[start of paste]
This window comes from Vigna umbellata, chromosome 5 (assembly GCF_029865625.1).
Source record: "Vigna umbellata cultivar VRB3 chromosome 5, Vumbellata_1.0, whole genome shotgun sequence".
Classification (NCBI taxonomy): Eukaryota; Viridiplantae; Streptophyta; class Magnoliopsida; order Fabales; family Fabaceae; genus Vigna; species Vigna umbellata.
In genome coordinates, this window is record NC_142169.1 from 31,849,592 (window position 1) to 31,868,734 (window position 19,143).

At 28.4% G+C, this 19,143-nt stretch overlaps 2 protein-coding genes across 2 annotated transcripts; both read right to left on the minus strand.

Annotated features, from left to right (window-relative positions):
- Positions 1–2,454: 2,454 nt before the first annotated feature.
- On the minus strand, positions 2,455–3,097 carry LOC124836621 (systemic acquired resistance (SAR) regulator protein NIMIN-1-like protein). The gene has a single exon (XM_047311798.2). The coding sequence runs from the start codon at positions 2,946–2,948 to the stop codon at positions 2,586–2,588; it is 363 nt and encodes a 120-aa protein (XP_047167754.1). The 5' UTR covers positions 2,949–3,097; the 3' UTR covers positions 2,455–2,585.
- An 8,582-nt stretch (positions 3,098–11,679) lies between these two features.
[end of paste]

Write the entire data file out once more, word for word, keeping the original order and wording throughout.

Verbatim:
This window comes from Vigna umbellata, chromosome 5 (assembly GCF_029865625.1).
Source record: "Vigna umbellata cultivar VRB3 chromosome 5, Vumbellata_1.0, whole genome shotgun sequence".
Classification (NCBI taxonomy): Eukaryota; Viridiplantae; Streptophyta; class Magnoliopsida; order Fabales; family Fabaceae; genus Vigna; species Vigna umbellata.
In genome coordinates, this window is record NC_142169.1 from 31,849,592 (window position 1) to 31,868,734 (window position 19,143).

At 28.4% G+C, this 19,143-nt stretch overlaps 2 protein-coding genes across 2 annotated transcripts; both read right to left on the minus strand.

Annotated features, from left to right (window-relative positions):
- Positions 1–2,454: 2,454 nt before the first annotated feature.
- On the minus strand, positions 2,455–3,097 carry LOC124836621 (systemic acquired resistance (SAR) regulator protein NIMIN-1-like protein). The gene has a single exon (XM_047311798.2). The coding sequence runs from the start codon at positions 2,946–2,948 to the stop codon at positions 2,586–2,588; it is 363 nt and encodes a 120-aa protein (XP_047167754.1). The 5' UTR covers positions 2,949–3,097; the 3' UTR covers positions 2,455–2,585.
- An 8,582-nt stretch (positions 3,098–11,679) lies between these two features.